Although it was to be expected, former president Álvaro Uribe's return to politics in Colombia has caused a stir and has a clear aim: to block two of his successor Juan Manuel Santos's pet projects -- reparations to victims of the armed conflict and the restoration of land to displaced peasant farmers.
Although many believe it's a mission impossible, the Colombian government of Juan Manuel Santos is prepared to use all necessary resources to return their land to some four million peasants displaced by the war, and guarantee intensive use of the country's arable land, as part of an ambitious agricultural policy.
When the Colombian government announced in November that it had reached a deal to give the U.S. armed forces access to seven military bases, the news provoked surprise and protests, like when an unfair clause is discovered in a contract that was blindly signed.
Twenty-three African palm plantation owners, who invested 34 million dollars in Colombia up to 2003 and have spent another 15 million dollars on a palm oil refinery, are soon to be sentenced by a court.
Few doubt that former defence minister Juan Manuel Santos will be the next president of Colombia, and that he will continue the policies of President Álvaro Uribe. Santos, as Uribe's heir, will basically be more of the same.
The death threats against Catholic priest Javier Giraldo painted on walls in the Colombian capital may have come from far-right paramilitaries, the military, drug trafficking gangs or groups with interests in African oil palm plantations.
Colombian presidential candidate Antanas Mockus of the Green Party has been gaining as many as 10,000 new fans a day on Facebook. From just 200 friends at the start, he now has more than 450,000.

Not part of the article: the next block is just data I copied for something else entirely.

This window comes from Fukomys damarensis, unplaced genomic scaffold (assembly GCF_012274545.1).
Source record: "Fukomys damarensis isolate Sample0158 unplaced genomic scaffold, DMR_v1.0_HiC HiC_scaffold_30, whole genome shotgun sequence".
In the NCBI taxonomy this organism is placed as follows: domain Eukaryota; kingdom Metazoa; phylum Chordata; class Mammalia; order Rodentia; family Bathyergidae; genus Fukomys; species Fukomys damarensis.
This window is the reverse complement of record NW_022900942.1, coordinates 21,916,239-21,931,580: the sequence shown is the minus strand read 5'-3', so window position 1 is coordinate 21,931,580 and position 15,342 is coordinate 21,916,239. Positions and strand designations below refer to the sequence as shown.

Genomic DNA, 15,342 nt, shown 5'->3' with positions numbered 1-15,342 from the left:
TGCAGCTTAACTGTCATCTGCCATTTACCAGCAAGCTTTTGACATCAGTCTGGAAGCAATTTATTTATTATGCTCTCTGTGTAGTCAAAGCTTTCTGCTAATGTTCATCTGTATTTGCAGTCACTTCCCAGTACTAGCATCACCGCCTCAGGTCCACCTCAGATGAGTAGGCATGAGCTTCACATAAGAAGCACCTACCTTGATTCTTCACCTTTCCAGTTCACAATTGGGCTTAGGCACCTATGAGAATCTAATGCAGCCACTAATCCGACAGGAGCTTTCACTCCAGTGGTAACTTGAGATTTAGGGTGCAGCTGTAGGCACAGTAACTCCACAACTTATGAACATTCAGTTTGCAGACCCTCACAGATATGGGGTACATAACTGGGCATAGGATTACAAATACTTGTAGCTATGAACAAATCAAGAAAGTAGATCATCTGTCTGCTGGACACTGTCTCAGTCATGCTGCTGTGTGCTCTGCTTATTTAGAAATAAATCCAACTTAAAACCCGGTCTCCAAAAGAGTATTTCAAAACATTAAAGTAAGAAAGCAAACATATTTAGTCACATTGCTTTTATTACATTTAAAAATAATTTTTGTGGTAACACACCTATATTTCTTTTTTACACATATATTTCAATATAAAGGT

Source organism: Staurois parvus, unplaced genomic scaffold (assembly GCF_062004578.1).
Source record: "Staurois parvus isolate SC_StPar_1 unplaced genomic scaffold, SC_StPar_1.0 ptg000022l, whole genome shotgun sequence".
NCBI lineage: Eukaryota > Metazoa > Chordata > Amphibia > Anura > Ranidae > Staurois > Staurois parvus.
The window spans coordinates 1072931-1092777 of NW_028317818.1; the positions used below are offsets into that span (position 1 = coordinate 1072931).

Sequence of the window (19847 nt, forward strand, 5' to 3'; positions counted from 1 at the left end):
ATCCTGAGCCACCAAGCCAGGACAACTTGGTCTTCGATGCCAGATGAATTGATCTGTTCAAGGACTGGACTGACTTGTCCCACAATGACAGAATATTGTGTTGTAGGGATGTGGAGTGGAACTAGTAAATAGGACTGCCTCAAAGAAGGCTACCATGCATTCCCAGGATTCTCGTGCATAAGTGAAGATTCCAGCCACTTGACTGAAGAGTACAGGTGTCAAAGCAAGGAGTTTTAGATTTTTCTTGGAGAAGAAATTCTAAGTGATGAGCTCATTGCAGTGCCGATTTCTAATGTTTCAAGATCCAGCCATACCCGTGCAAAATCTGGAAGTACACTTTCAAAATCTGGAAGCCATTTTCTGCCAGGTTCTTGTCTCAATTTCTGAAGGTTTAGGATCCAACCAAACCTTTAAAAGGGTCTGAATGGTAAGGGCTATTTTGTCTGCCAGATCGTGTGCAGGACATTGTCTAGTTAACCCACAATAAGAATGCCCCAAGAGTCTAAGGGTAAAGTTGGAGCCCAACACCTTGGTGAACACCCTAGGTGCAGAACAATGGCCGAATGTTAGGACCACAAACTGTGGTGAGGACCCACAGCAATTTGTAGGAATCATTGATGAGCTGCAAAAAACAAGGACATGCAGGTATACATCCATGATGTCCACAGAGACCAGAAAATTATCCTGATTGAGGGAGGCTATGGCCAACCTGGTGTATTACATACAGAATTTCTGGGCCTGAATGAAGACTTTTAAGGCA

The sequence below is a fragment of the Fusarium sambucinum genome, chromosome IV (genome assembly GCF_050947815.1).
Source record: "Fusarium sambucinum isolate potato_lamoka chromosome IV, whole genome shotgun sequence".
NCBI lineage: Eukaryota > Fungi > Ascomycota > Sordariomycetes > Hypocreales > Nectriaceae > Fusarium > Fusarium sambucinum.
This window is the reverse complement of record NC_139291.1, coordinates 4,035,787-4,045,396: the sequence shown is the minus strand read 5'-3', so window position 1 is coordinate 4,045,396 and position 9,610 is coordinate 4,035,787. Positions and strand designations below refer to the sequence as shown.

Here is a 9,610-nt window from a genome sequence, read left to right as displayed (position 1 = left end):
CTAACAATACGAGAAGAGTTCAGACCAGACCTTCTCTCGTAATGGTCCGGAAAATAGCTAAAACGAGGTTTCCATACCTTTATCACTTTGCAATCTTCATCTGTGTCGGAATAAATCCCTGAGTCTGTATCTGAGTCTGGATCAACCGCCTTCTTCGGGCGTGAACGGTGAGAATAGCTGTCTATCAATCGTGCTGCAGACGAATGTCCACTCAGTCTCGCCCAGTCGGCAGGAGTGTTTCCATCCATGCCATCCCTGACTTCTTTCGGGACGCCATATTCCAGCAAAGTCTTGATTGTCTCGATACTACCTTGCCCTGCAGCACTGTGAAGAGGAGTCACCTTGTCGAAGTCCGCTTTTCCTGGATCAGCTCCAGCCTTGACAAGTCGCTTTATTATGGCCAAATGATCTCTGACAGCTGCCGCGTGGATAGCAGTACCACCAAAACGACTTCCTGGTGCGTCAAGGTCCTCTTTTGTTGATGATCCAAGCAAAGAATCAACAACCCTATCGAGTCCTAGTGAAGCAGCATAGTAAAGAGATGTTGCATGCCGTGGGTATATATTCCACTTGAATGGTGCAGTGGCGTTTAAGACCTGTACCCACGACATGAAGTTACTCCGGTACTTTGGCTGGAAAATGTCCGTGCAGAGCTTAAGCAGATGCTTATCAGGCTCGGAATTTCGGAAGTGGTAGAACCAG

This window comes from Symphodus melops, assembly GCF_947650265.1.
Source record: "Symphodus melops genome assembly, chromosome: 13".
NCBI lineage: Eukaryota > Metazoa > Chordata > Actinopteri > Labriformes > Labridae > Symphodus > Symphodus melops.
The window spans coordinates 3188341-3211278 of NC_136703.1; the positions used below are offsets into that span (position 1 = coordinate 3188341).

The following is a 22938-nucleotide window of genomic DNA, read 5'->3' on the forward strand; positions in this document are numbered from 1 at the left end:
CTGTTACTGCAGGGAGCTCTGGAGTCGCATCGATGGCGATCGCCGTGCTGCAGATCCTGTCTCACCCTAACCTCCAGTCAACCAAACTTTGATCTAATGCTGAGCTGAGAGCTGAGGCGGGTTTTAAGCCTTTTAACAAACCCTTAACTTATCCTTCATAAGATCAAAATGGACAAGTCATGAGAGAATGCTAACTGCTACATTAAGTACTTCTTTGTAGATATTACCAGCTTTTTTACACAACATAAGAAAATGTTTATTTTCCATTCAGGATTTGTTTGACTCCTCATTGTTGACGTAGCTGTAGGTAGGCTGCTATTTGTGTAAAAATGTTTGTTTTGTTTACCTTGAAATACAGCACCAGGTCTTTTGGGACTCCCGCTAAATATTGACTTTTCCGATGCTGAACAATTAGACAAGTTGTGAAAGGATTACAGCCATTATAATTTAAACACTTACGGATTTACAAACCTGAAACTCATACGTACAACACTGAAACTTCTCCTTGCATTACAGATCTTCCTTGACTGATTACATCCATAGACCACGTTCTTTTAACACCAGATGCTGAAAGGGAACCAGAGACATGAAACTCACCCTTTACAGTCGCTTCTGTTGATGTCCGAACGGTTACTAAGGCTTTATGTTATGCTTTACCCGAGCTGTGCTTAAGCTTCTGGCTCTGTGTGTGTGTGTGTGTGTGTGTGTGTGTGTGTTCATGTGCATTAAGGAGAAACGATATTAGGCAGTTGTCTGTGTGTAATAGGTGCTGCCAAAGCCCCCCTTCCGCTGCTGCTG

The front-runner in the polls for Colombia's presidential elections, Juan Manuel Santos, has come under fire from his rivals for his role in the scandal over young civilians killed by the army and passed off as guerrilla casualties, which broke out while he was defence minister.
During Sunday's legislative elections in Colombia - in which rightwing President Álvaro Uribe's allies were the big winners - polling stations in one-third of the country's municipalities were at risk of violence, corruption or fraud, according to the ombudsman's office and election observers, who reported vote-buying and pressure on voters.
What would have happened in Colombia if the financing of former president Ernesto Samper's (1994-1998) election campaign by the Cali cartel had not been uncovered?
The latest killings of Awá Indians in southern Colombia – 12 members of a family, including four children and three teenagers –, the forced displacement of hundreds of native villagers, and death threats against indigenous leaders and teachers are signs indicating that their demand to be considered neutral in the armed conflict is still being ignored.
While the street sweepers clean up huge piles of rubbish in the Tercer Milenio park in the centre of the Colombian capital, young police officers have been posted there to prevent any more people displaced from their rural homes by the armed conflict from trying to camp there.
In the 1960s, it went by the name of Latin American Security Operation, or Plan LASO; today it is known as Plan Colombia. Back then, the aim was to weed out communism; now it is to combat drug trafficking, while at the same time dealing a blow to the guerrillas.
Colombian journalist Hollman Morris phoned an international news agency and said in an agitated voice: "I am being followed by the police."
Visibly indignant, former Colombian president César Gaviria (1990-1994) denounced this week what he called an "appalling" article in a draft political reform law currently under debate in Congress.